The vision is wrenched from me as another soldier strides up to us, and then he and the guard who'd been restraining Tom each move to take one of my helmsman's arms. I don't have time to dwell on the tricks my mind has just played on me as they hold him still. Another guard moves forward, and I feel my arms grabbed from the sides as well. Something cold is pressed to my exposed neck, and then my uniform jacket is being sliced open. So is my turtleneck, and the air against my skin gives me chills even though it's still warm in the hangar. I can hear tearing fabric next to me, too, and a quick glance at Tom reveals the same treatment being applied to him.

I cringe only inwardly. We're being stripped. Wonderful. But they stop at our undergarments, leaving them mercifully intact. Our torn clothing is gathered by a single guard as we stand shivering, watching him take the discarded uniforms into the shuttle. My protests that we need our commbadges in order to be able to communicate with them are ignored. In fact, instead of answering me, they shove the damned cloth back into my mouth, and I could scream – except, of course, for the fact that I can't.

Things are moving quickly now.

The soldier returns from the shuttle empty-handed, and then we're ushered behind a vast black line that separates one half of the large hangar from the other. A forcefield snaps into place behind us, and the heavy bay doors are parting on the other side of the field. Pulses alight beneath the damaged, fire-singed Delta Flyer, and she slowly rises to hover in the air several meters above the grated deck. I watch, mesmerized in spite of myself as the ship is ejected back out into space. They aren't keeping the shuttle, I realize. Why aren't they keeping the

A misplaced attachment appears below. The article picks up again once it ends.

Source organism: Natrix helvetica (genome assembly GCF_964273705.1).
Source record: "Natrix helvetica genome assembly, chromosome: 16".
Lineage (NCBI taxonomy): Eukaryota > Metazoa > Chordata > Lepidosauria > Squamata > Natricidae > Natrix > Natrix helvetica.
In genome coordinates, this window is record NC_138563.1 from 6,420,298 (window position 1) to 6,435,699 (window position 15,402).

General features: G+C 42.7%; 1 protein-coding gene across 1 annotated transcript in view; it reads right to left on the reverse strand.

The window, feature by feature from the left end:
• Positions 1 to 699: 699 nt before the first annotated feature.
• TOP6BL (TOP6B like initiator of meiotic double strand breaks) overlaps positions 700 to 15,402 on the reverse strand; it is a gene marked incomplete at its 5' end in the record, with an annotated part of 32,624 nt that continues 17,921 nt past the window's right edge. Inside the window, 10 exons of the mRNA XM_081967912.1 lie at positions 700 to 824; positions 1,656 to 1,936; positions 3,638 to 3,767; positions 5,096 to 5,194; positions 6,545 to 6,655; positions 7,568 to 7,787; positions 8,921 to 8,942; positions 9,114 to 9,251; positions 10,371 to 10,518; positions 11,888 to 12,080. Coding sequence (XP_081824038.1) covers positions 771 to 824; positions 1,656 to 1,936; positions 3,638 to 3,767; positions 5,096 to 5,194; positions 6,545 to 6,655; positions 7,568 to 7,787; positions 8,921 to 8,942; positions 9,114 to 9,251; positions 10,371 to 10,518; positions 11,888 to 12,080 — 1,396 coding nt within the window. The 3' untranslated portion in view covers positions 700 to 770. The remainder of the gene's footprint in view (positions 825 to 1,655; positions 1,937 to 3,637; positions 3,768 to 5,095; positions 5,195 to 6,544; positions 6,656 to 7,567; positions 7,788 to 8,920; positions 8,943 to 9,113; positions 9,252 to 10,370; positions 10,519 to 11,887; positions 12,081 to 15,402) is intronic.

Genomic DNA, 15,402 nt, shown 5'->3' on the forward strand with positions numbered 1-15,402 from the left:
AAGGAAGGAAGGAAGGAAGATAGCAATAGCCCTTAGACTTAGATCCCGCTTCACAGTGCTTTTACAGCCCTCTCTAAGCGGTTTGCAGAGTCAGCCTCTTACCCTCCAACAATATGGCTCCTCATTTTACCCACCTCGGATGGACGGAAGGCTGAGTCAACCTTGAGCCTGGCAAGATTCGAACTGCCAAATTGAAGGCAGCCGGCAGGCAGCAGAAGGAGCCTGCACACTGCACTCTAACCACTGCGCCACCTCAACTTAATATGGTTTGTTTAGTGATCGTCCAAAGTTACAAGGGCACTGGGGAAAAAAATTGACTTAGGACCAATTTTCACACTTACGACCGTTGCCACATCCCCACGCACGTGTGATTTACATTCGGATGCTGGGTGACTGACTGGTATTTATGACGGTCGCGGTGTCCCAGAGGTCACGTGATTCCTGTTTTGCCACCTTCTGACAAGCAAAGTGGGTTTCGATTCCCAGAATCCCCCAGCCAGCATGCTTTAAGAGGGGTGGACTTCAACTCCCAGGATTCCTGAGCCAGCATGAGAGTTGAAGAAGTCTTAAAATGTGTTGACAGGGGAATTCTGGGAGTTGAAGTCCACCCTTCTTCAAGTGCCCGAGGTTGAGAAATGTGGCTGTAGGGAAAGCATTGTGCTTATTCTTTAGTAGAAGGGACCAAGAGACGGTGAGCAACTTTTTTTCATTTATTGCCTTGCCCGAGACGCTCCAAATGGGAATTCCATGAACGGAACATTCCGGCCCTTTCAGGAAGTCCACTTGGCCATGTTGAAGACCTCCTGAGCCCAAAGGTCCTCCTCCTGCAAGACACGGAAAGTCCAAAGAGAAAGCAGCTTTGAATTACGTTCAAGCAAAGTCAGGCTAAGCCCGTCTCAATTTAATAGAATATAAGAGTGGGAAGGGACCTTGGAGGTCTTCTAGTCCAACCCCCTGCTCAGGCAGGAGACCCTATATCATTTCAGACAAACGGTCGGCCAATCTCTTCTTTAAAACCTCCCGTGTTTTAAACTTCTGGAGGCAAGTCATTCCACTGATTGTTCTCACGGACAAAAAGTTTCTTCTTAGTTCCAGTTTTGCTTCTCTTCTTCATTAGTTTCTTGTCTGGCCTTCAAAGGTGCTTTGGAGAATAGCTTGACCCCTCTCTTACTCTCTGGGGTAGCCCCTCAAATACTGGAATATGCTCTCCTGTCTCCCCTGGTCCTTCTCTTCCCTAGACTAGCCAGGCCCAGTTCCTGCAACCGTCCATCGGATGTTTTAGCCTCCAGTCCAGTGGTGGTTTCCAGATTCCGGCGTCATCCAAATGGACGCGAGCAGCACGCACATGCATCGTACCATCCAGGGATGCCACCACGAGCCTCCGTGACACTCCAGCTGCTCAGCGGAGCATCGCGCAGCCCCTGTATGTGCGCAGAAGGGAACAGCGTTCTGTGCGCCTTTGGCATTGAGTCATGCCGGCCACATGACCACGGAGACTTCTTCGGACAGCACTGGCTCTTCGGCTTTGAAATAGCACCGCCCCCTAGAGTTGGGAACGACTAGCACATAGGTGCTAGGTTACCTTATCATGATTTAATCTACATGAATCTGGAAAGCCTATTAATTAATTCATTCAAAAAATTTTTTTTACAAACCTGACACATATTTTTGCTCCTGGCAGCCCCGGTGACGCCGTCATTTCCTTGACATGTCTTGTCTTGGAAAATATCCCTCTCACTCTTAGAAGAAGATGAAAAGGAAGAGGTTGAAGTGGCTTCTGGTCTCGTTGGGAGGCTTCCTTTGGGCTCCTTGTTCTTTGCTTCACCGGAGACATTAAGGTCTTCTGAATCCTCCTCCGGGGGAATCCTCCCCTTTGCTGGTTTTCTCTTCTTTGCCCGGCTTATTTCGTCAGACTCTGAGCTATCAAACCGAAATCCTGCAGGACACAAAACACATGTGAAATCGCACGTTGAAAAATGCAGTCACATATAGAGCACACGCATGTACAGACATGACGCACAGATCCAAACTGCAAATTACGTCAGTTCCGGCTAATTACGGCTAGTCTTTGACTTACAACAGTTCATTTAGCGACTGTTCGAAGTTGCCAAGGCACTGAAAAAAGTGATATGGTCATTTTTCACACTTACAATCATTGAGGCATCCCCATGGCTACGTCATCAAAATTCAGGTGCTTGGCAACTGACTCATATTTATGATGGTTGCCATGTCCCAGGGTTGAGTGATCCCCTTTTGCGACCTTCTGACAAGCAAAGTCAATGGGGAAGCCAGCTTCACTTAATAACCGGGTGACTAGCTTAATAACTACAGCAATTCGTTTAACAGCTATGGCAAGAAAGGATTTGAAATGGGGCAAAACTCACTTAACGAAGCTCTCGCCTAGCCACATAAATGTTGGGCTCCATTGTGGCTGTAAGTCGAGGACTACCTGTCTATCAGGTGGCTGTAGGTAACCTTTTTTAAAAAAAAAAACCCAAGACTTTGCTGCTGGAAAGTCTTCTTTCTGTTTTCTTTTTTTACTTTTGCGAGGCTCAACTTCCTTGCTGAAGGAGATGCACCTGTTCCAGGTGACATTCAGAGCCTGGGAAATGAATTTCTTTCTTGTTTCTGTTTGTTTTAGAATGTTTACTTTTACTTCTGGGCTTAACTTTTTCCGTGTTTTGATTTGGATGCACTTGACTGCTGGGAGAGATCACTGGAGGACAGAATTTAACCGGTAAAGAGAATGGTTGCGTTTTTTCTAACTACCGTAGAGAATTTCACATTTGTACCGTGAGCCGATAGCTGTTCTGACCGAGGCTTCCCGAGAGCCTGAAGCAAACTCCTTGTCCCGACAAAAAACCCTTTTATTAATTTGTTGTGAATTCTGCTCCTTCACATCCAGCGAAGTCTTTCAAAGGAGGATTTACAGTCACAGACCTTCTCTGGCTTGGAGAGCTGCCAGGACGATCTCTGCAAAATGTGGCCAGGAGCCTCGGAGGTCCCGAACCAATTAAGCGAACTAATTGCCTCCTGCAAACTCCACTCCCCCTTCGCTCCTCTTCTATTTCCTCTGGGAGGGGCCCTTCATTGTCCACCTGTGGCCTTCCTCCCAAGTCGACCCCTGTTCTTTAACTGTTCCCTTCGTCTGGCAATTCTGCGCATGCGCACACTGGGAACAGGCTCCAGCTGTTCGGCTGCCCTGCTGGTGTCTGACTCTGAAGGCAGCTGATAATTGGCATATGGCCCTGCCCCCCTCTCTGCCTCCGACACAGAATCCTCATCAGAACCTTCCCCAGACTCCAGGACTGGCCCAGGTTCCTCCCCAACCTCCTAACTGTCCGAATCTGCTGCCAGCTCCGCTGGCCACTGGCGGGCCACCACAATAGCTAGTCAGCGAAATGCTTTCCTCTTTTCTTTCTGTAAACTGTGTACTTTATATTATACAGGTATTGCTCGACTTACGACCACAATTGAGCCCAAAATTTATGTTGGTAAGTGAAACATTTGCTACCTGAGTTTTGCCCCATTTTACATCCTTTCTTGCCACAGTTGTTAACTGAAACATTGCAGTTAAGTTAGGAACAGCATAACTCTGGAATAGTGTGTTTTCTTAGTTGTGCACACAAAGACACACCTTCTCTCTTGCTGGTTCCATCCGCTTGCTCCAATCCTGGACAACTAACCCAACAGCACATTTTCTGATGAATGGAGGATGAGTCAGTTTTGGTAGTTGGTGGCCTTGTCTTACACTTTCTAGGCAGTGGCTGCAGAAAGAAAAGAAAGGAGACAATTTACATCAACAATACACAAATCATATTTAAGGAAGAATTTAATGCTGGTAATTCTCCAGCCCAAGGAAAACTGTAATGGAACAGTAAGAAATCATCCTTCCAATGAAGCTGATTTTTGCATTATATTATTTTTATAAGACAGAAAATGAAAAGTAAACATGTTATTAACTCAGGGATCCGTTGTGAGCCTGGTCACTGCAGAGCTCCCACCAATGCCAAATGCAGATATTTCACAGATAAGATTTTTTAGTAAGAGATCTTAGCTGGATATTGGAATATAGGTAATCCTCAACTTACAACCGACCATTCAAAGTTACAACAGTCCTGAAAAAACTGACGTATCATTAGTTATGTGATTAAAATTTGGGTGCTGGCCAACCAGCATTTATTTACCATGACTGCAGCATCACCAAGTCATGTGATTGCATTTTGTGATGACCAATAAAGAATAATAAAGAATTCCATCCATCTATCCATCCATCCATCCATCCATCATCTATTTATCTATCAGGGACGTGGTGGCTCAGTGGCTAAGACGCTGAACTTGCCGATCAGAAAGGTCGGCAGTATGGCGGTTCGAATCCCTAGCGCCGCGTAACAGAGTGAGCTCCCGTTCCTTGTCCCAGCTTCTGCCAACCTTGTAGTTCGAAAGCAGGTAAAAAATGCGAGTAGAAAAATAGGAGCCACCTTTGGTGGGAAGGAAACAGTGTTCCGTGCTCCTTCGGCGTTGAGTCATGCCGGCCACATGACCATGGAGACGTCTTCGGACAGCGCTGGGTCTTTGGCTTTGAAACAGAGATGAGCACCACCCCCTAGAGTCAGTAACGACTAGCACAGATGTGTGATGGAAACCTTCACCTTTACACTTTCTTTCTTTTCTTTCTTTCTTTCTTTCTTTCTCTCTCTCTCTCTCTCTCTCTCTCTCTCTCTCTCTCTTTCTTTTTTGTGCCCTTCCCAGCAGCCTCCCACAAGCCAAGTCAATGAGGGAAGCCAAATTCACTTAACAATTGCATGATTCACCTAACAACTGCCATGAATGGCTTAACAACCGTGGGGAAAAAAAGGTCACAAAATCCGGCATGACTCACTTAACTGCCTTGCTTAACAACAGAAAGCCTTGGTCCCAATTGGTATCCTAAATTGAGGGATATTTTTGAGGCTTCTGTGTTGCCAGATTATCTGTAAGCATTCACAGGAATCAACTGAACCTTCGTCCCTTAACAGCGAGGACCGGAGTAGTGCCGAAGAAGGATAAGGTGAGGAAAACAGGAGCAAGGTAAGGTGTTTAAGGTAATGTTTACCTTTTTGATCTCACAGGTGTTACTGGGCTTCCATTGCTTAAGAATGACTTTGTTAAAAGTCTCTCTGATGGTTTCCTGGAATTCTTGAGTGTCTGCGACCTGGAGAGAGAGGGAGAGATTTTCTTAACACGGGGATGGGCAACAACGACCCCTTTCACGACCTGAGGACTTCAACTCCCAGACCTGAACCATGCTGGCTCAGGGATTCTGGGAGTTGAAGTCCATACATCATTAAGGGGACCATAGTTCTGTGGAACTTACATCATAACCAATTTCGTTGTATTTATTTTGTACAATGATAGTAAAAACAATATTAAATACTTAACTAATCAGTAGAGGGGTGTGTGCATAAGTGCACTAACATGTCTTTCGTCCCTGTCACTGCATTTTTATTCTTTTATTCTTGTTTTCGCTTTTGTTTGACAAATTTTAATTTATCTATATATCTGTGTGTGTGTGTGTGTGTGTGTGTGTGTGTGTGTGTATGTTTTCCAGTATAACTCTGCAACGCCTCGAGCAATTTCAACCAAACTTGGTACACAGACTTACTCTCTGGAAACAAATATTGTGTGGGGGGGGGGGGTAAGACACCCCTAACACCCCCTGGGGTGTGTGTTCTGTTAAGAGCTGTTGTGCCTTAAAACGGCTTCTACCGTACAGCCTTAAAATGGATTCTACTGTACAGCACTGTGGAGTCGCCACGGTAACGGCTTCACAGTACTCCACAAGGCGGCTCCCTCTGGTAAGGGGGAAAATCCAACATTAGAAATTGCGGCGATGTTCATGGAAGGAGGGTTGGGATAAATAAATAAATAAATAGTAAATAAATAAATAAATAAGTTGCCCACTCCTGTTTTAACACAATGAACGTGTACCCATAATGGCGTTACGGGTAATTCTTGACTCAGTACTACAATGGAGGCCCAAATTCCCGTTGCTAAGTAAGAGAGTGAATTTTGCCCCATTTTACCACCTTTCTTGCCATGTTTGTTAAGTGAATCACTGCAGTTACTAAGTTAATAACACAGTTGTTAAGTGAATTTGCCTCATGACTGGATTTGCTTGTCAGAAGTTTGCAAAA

And then I look on in horror as two bright yellow pulses leave this ship from a location we can't see at this angle. The pulses strike the shuttle simultaneously. There's a brief fire of exploding plasma snuffed instantly by the vacuum of space, and a huge burst of shattering metals and alloys.

And then the Flyer is gone. Ashley Whitmore's body is gone; not even that can I take back to Voyager if we escape.

In the shuttle's place floats a sparkling nebula of tiny, glittering fragments. Like a winter sun over a war-ravaged battlefield, the cold and final realization dawns over me. Voyager won't be coming for us, after all.

They're going to think we're dead.